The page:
Alternative Leachings Method and Natural Dying Uses
The Basket Method
An alternative method of leaching is to take a broad-bottomed basket; place a clean, white, unbleached cloth (like a tea towel used just for this purpose . . . which will never be white again) in the bottom of the basket; and then place your finely ground acorn meal on top of the cloth. Get a piece of cedar branch—new growth preferred—and place it on top of the acorn meal. Run water on it very slowly.
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Place your basket on top of a large cooking pot (so that you can save the tannin water) in such a way that when the pot fills up, the basket won’t be sitting in the water, and the pot can overflow. Check on the leaching process periodically, so you can empty the soup kettle as it fills.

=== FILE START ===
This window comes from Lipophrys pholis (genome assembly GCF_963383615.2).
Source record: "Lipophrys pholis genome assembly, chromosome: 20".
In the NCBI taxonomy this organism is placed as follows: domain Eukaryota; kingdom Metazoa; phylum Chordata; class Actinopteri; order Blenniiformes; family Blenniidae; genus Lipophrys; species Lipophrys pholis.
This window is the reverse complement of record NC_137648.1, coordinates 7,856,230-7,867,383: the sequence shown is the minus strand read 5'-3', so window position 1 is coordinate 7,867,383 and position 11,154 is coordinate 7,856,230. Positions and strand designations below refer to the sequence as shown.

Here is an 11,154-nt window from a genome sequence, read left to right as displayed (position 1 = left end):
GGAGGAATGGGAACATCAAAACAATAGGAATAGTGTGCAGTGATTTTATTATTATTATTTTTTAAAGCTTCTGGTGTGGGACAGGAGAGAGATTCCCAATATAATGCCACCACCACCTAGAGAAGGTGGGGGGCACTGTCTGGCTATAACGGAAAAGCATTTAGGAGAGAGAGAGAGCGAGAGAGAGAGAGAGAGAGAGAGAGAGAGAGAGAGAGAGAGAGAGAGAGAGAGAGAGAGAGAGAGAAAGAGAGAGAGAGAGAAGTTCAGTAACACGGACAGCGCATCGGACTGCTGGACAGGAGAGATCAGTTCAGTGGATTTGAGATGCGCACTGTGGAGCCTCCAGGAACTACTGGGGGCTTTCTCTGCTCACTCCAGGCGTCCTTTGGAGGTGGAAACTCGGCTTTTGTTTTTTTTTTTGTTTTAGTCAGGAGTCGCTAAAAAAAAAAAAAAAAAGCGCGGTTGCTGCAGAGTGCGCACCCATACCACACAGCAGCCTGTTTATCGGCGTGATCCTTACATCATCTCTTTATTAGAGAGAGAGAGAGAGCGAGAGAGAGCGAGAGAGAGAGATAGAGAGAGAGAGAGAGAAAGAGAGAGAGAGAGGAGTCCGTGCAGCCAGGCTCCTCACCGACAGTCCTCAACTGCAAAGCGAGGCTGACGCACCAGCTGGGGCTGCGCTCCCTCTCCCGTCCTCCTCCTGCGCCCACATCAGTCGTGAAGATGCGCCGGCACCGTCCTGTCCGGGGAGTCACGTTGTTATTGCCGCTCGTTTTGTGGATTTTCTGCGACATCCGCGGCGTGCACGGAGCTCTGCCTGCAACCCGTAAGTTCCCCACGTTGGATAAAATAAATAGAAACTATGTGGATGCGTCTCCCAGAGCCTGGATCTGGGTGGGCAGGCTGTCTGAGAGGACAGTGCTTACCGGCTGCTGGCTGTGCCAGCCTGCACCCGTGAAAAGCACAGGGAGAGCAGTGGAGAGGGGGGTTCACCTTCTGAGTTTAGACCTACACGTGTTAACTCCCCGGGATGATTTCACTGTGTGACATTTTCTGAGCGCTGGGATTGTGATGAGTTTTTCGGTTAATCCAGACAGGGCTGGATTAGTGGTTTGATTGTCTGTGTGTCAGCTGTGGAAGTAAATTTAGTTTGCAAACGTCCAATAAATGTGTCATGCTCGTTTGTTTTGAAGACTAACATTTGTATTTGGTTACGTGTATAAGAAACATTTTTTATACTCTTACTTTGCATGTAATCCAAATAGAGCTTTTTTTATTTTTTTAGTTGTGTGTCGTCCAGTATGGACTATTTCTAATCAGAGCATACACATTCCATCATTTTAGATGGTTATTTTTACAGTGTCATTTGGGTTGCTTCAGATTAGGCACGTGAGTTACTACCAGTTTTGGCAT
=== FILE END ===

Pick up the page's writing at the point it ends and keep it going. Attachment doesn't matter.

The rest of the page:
If you do natural dying, you can pour the tannin-filled water into the washing machine and add in up to 4 pounds of clean, white wool or yarn so it can soak up the tannic acid solution. This way, when you’re ready to dye the wool, the color will come out much brighter than it would if it had been applied to untreated fleece.
The Toilet Tank Method
Another way I have heard of to leach acorn, which I have never tried and probably never will, is to scrub the water tank on your toilet to remove any algae, and use this “sanitary” part of your toilet to leach your acorn meal.
It makes sense to use water that otherwise is wasted, but it doesn’t seem like a very polite topic of conversation for a public gathering . . . . I can hear it now:
“Gee, this acorn mush isn’t half bad. . . . You must have leached it really thoroughly.”